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Wednesday 29 June 2022: Saint Peter and Saint Paul

Rescued by the risen Christ
Acts 12:1-11; Ps.34 (33):2-9; 2 Timothy 4:6-8, 17-18; Matthew 16:13-19

By John Deehan
Parish Priest of Kentish Town

Context: a mixed (mainly middle-class) congregation, some with a strong desire to go deeper in their understanding of scripture
Aim: to reflect on God’s rescue of us in our lives by reflecting on the story of Peter’s rescue from prison, which mirrors both the story of Paul and Christ’s own Resurrection

While Saints Peter and Paul are remembered separately on other days in the Church’s year, their most solemn feast day celebrates them together. The Orthodox Church also celebrates the Feast of Saints Peter and Paul, regarding it as so important that it is preceded by a time of fasting.

Peter and Paul were very different individuals with very different backgrounds. Peter the fisherman was called by Jesus and followed him during his lifetime and beyond; Paul, skilled in Jewish Law, might have known of Jesus by hearsay but did not come to know Jesus personally until after His resurrection. Peter was one of the Twelve; Paul was not. On matters of practice Peter and Paul had different outlooks and we know from Paul’s writing that their relationship had its tense moments.

But both were fearless preachers of the gospel; both were pastors; and, above all, both gave their lives for Christ, ultimately being martyred in Rome. So, though we honour them as distinct individuals, we can also honour them together. Indeed, in eastern iconography Peter and Paul are portrayed together, both sustaining a building symbolising the Church. What we say of one, we can also say of the other.

This unity is expressed in all three readings today. In the gospel Jesus promises Peter that the gates of Hades – the forces of death – will never ultimately prevail against the Church. In the second reading Paul acknowledges that ‘he was rescued from the lion’s mouth’, while in the reading from Acts we hear the story of Peter’s miraculous escape from prison. Both apostles could testify, in the words of today’s psalm, that ‘the angel of the Lord is encamped around those who revere him, to rescue them’.

Speaking of angels, let us focus on our first reading today from the Acts of the Apostles, the rescue of Peter from prison. Long before Acts was written, Saint Paul had written of his experience as a preacher of the gospel – how he had been persecuted but not abandoned, struck down but not destroyed, carrying in his body the death of Jesus, so that the life of Jesus might also be revealed. In today’s reading from Acts, Peter undergoes a similar experience, but the way the story is told suggests that his experience is a retelling of the death and resurrection of Christ. Peter’s imprisonment takes place at Passover time, when Jesus was crucified. The prison is a place of darkness, a symbol of death and the victory of the forces of death, until it is filled with the light – the light of the resurrection, the prelude to Peter’s release from prison. Just as, in the words of Peter himself, when he preached at Pentecost, ‘God did not abandon Jesus to the prison of death,’ so Peter himself was not abandoned by God in his prison but woken up from sleep to escape certain execution by Herod.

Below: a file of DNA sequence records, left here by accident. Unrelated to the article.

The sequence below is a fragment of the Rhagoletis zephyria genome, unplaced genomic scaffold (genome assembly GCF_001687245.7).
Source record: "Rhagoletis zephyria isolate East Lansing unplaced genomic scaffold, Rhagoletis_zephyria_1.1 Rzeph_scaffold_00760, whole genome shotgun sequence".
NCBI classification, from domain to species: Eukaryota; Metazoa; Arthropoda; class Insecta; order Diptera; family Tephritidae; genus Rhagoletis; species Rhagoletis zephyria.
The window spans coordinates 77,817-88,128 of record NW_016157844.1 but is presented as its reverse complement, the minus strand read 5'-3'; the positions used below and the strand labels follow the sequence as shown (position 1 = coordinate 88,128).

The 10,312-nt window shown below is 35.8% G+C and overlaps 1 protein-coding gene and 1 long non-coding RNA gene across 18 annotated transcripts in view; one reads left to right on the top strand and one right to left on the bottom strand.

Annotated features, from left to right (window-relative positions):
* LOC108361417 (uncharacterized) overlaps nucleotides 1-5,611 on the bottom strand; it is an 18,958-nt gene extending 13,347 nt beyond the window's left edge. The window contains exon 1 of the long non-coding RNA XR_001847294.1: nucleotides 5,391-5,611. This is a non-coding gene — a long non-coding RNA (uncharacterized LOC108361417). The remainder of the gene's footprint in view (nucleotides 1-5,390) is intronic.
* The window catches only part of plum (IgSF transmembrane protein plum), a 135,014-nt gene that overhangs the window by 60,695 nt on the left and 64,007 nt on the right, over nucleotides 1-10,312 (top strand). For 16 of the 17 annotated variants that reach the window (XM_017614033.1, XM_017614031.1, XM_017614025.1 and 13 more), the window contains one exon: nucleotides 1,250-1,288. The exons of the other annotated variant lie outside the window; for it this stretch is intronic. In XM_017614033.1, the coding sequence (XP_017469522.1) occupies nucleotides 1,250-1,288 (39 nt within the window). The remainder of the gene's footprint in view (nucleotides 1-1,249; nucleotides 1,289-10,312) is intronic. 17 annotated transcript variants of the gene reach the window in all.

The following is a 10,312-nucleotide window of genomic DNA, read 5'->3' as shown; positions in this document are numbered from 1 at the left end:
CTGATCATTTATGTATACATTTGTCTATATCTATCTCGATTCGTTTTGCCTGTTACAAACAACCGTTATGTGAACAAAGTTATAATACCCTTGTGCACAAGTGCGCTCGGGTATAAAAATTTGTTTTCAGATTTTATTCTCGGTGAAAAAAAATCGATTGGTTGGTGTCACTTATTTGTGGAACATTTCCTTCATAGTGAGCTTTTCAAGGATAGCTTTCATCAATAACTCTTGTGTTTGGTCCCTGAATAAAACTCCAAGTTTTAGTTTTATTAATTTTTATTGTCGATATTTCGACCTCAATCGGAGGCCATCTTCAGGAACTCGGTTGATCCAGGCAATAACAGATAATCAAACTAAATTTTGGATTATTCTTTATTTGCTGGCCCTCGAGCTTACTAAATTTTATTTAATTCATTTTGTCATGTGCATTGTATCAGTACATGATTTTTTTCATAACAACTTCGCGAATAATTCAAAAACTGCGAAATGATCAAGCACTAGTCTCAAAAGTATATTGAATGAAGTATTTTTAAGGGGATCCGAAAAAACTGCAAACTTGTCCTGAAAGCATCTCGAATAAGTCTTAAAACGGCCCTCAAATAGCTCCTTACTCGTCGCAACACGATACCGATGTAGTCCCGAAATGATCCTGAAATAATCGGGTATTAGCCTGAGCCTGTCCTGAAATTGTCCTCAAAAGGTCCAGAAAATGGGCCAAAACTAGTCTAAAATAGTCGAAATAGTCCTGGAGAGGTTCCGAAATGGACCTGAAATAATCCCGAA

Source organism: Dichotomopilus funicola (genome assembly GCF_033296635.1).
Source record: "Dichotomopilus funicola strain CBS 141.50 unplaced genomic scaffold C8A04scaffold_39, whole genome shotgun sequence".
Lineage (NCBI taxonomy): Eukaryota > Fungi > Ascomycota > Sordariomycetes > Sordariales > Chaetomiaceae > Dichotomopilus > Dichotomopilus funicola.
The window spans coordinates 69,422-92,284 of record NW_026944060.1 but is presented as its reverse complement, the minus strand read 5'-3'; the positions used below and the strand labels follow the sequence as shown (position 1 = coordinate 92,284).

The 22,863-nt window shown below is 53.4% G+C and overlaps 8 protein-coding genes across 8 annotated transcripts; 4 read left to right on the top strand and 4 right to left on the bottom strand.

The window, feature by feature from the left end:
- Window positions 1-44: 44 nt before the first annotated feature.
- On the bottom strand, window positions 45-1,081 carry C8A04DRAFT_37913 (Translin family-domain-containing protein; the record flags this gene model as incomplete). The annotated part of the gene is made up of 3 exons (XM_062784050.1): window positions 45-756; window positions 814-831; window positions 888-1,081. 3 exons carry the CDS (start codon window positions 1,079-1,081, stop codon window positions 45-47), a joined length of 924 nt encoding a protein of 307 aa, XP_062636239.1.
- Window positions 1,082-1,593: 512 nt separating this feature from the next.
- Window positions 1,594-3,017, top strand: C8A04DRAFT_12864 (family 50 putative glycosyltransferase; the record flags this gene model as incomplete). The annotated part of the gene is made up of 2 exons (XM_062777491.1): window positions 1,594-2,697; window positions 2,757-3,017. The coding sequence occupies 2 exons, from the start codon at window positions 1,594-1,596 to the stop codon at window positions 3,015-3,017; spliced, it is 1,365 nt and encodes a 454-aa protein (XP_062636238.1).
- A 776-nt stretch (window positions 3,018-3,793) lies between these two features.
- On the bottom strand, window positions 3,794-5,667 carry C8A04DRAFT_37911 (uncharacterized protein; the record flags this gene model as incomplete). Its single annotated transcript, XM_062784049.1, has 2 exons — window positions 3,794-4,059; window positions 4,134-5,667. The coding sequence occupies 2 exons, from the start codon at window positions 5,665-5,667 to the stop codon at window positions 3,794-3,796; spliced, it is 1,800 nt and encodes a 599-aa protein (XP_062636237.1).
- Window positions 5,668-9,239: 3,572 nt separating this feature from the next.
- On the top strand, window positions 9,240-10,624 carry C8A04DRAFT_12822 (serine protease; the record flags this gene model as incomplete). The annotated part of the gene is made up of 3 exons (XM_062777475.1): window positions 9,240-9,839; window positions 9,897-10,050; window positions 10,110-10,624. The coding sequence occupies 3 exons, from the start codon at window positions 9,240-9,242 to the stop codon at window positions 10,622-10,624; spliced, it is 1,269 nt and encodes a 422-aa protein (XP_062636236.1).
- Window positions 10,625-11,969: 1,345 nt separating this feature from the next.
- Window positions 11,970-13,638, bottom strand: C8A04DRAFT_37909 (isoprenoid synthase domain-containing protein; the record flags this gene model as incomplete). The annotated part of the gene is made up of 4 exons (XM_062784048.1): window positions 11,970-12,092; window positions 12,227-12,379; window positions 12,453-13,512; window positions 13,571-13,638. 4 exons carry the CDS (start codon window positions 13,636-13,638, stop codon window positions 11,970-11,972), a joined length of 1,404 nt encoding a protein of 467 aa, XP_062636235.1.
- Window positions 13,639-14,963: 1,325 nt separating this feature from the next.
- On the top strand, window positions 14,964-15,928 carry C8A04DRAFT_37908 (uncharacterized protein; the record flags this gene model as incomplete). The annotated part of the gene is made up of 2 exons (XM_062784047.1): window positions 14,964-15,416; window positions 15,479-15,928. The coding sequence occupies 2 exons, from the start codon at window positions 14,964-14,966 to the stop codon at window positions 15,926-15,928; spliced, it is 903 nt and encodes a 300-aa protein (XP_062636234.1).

All this happened during the Feast of Passover, the Feast of the great liberation of the Israelites; a liberation not from Herod but from the hand of the King of Egypt who wished to exterminate them. So, Peter is told to dress himself and put on his sandals, just as the Israelites were told to dress themselves and put sandals on their feet before going on their way – passing over from the land of slavery to a land of freedom. Peter is led out of prison by an angel, just as in one of the tellings of the Exodus story in the Book of Numbers it was said that God sent an angel to bring the Israelites out of Egypt.

Peter and Paul were the first great preachers of the gospel, the story of how Christ, through his personal Passover of Death and Resurrection, rescued us from what Paul calls ‘Sin’, an alien power that causes us (as Paul puts it in the Letter to the Romans – 7.15) to ‘fail to do the good we ought to, and do the very things we hate’. Though Peter and Paul did heroic things for the sake of the gospel, they still had to struggle against Sin and allow themselves to be rescued by the power of God. In today’s reading from Acts we see that it takes Peter time to realise that all that he saw in his prison cell was really happening and not just a vision. Just as it was only when Jesus left the disciples at Emmaus, so it was only when the angel left Peter that he realised that God was at work in his rescue. It may take us a while to realise how God is at work in our lives too.

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